Have been following a book, but I am getting confused.

See the below 2 sentences:

1) In Britain the banks usually open at 9:30 in the morning.

2) The City Museum closes at 5 o'clock in the evening.

Here question is why 'open' is in singular form in first sentence while 'closes' is in plural form in second?

The book states the following rule for pluralization:

I/we/you/they -> singular He/she/it -> plural

In my understanding both 'The Britain banks' and 'City Museum' falls in second category (It)

Please help Thanks.

  • 2
    Can you tell us what research you've done so far regarding your question?
    – Neeku
    Apr 10, 2019 at 15:42
  • You've followed a wrong book! Both sentences are grammatically correct.
    – user307254
    Apr 10, 2019 at 15:45
  • Oh is it, it is one of the exercises in Essential English Grammar by Raymond Murphy... With answer keys, I have tried gathering the explanation else where too, but none explains to my satisfaction
    – user47487
    Apr 10, 2019 at 16:51
  • I wonder if you are getting confused by the "s" which turns nouns in to plurals, but does the "opposite" for verbs. Singular noun ->boy; plural noun ->boys. But for verbs, if the subject is singular we put an "s" on the verb, but for a plural subject, we do not put an "s". So the verb and the subject frequently have opposite "s"-behavior. Example: "The boy sees.", but "The boys see."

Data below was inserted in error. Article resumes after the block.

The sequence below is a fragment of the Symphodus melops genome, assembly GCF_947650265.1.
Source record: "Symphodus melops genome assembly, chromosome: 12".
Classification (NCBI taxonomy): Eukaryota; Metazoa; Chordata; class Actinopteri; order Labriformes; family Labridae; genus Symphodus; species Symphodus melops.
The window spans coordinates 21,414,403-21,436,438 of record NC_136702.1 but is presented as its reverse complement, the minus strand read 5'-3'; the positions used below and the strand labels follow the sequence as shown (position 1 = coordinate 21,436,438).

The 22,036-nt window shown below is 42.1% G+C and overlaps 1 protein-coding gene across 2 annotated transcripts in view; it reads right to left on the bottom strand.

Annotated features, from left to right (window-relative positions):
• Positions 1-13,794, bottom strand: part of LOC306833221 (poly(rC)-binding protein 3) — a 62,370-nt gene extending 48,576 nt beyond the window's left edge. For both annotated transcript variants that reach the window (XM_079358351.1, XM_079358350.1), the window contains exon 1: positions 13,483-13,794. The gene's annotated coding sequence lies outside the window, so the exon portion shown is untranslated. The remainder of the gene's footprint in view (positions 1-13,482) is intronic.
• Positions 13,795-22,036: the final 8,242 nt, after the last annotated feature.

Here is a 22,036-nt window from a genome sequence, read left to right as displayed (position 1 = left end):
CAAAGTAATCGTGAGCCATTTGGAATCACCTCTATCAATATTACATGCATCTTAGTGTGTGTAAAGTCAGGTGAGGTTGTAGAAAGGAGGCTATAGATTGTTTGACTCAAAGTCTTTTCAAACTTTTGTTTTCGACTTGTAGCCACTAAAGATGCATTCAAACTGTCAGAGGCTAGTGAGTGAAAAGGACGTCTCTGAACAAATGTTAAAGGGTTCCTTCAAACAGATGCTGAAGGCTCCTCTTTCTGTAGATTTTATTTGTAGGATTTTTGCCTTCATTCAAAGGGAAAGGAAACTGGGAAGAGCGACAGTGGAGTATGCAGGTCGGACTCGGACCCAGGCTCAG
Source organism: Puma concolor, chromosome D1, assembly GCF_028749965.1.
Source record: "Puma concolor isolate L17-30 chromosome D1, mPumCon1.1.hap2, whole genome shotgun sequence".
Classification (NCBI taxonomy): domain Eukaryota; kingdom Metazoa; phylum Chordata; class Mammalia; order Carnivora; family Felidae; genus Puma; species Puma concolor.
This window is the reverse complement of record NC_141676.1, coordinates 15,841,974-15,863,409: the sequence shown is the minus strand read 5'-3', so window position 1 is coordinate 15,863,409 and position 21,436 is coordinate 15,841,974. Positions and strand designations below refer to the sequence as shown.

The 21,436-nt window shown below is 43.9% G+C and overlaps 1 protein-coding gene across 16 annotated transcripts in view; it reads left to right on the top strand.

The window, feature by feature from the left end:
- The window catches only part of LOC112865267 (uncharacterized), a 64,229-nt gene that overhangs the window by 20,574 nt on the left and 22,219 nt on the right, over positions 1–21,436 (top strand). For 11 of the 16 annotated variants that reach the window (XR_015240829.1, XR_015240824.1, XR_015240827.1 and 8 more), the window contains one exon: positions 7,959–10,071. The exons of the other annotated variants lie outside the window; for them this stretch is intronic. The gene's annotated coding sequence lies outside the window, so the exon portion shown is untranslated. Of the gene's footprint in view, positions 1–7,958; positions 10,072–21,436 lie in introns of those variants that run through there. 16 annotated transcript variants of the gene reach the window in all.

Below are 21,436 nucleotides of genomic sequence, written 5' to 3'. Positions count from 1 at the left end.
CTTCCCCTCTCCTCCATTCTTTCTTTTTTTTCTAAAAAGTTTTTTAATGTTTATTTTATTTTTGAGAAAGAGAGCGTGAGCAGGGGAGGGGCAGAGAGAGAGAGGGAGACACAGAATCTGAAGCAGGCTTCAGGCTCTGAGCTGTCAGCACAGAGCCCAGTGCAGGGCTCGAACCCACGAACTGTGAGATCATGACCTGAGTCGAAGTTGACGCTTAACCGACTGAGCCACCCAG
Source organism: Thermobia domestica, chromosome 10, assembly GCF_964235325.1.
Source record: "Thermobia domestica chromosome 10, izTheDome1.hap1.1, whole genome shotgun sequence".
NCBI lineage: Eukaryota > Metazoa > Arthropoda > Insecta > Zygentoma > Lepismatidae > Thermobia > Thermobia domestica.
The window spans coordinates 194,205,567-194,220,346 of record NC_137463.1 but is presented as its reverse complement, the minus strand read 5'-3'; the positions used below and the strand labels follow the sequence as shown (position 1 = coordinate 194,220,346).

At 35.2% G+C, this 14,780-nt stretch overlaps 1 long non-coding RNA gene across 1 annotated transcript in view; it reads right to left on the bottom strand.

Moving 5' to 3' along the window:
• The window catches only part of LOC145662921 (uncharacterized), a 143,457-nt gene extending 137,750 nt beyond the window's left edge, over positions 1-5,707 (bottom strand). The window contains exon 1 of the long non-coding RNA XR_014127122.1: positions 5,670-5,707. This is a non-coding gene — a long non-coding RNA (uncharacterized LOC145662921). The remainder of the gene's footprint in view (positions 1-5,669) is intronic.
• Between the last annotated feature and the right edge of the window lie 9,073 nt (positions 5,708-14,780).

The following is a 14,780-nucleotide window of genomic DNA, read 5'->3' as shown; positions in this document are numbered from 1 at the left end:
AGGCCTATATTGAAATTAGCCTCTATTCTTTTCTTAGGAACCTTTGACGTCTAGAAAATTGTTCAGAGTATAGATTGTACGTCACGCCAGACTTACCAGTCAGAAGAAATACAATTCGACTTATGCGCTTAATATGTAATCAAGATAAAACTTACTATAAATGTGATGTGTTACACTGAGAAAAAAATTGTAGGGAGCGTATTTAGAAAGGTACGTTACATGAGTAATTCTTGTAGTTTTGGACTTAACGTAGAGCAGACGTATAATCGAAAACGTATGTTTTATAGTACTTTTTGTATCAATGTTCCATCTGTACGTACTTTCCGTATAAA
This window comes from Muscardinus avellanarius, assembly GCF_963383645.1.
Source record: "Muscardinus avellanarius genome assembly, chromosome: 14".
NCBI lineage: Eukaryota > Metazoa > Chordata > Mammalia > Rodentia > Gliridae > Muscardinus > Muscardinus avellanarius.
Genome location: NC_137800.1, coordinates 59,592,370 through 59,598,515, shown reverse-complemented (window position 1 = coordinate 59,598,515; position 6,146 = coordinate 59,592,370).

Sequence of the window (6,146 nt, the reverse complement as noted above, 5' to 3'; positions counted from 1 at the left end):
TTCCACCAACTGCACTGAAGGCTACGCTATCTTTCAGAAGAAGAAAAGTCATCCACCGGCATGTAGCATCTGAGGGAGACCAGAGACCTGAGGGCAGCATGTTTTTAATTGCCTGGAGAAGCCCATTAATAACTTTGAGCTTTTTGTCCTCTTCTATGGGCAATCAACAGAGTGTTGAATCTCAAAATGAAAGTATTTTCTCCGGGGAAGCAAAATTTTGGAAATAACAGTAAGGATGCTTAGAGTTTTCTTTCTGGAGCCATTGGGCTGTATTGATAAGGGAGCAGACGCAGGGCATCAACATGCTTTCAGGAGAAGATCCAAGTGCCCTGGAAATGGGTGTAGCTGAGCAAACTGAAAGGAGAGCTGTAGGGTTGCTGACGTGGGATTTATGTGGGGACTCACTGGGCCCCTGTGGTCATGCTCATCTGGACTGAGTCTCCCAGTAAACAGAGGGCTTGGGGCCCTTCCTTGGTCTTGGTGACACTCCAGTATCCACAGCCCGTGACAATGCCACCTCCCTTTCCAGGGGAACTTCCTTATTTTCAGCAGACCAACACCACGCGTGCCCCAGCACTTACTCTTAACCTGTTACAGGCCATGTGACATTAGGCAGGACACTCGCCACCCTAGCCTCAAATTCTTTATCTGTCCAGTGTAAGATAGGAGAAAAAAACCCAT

– Lorel C.
    Apr 10, 2019 at 17:34

1 Answer 1


"In Britain, the banks" is plural. It's talking about all of the banks in Britain. The pronoun for that would be they, which would fall into the first category: third person plural.

The second sentence however, is talking about one particular museum, The City Museum, AKA it, so that falls into the second category.

Nonetheless, neither of those verbs are "plural". Pluralization is for nouns, rather than verbs. The verb is only conjugated to match the person and that s in "closes" is called the third person s, not a plural form of the verb.

You could read more about this Merriam-Webster Learner's Dictionary note about third person singular.

  • In Britain, banks....same result though.
    – Lambie
    Apr 10, 2019 at 15:54
  • Thanks a lot, that's the explanation I was looking for, you are right about plurazition of nouns.. my bad.
    – user47487
    Apr 10, 2019 at 16:56
  • 1
    What do you mean Lambie?
    – user47487
    Apr 10, 2019 at 16:59

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